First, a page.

Politics of Indigenous development
DOI link for Politics of Indigenous development
Politics of Indigenous development book
Indigenous peoples constitute permanent and culturally unique minorities spread throughout the settler states of both North and South, characterized by prior claims to the territory they inhabit and an ongoing experience of colonization (UNDESA 2010a: 6). They do not have a formal political voice within the international state system, and must instead assert jurisdiction against powerful state institutions that have an interest in denying their political existence. This has meant that Indigenous marginalization and poverty have generally been classiﬁed as domestic social policy problems of settler states and neglected by the global community. However, over the past 40 years, Indigenous transnational activism has led to greater visibility of their claims. Recent milestones include the ﬁrst meeting of the UN Permanent Forum on Indigenous Issues (UNPFII, in 2002) and the adoption of the Declaration on the Rights of Indigenous Peoples (2007). This global recognition makes it more diﬃcult for settler states to frame Indigenous poverty and political struggle as a strictly domestic issue. In this context, international organizations, state agencies and activists increas-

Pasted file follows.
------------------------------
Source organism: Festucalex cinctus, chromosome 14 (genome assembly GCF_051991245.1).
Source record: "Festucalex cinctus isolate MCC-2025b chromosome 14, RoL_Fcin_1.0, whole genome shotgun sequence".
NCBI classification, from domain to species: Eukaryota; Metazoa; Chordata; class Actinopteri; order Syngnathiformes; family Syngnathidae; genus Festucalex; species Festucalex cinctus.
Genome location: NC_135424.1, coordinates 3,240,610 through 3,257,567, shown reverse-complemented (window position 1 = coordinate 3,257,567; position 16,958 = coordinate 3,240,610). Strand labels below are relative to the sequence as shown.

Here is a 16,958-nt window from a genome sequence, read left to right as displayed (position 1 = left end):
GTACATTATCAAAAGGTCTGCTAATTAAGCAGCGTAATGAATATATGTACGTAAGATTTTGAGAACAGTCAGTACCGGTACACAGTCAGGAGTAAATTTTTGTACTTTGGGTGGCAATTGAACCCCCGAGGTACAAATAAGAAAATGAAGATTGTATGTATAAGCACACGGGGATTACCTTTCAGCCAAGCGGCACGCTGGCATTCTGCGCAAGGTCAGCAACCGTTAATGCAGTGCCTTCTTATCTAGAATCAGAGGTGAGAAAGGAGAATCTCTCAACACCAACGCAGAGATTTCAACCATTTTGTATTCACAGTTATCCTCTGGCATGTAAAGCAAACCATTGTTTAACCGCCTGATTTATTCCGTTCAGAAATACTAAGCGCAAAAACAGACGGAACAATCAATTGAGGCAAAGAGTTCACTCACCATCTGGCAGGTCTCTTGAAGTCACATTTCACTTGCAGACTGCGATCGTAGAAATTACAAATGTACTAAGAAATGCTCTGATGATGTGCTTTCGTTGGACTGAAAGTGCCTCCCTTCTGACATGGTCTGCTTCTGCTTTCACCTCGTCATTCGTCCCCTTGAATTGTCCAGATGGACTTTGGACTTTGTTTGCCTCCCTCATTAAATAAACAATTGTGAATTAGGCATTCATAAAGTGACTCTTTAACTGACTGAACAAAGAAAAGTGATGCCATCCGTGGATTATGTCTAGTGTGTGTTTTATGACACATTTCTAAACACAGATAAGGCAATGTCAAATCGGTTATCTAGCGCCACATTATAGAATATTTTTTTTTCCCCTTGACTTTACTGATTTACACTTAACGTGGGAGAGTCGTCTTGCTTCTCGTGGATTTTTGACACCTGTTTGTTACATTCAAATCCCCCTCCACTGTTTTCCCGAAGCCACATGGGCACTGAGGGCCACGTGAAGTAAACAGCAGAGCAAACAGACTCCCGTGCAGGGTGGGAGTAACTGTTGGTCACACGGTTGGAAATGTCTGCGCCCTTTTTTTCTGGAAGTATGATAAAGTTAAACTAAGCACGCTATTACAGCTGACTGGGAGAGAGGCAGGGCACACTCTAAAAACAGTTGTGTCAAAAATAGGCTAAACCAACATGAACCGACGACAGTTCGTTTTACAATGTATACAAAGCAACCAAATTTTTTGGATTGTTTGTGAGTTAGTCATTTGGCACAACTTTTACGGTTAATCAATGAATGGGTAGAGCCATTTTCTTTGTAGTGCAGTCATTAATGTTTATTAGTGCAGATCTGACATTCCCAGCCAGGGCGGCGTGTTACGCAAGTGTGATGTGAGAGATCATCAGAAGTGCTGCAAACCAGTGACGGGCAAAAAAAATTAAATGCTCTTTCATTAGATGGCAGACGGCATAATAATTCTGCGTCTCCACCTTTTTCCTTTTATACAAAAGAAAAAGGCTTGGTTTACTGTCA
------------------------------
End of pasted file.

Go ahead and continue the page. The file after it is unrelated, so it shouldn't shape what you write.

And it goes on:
ingly seek to incorporate Indigenous communities into the international development paradigm. These communities are framed as ‘left behind’ by global development to date, and as economically deﬁcient in relation to dominant populations. In turn, they are thought to be in need of particularly intensive programmes to improve social conditions and economic participation. While Indigenous people have long been subject to developmental imperatives, and to concerted attempts to bring them into dominant societies (Buchan 2005), it is only in recent decades that the global apparatus of development, including international organizations, aid agencies, non-governmental organizations (NGOs), environmental groups, consultants and technicians, have been mobilized in relation to Indigenous lives. This has been reinforced by more recent approaches that frame development in global rather than national terms (Edelman and Haugerud 2005: 17); while development was targeted at the nation-state, Indigenous struggles remained subsumed within the broader national projects. This reconceived development framework is generally understood as a more empowering, transnational and inclusive means of acting upon Indigenous disadvantage, which some argue addresses decades of neglect by settler states (see, for example, discussion of the Millennium Development Goals in relation to Indigenous people at UNDESA 2010a: 39). However, this chapter highlights the complex ways in which the development paradigm is implicated in ongoing colonial conﬂict.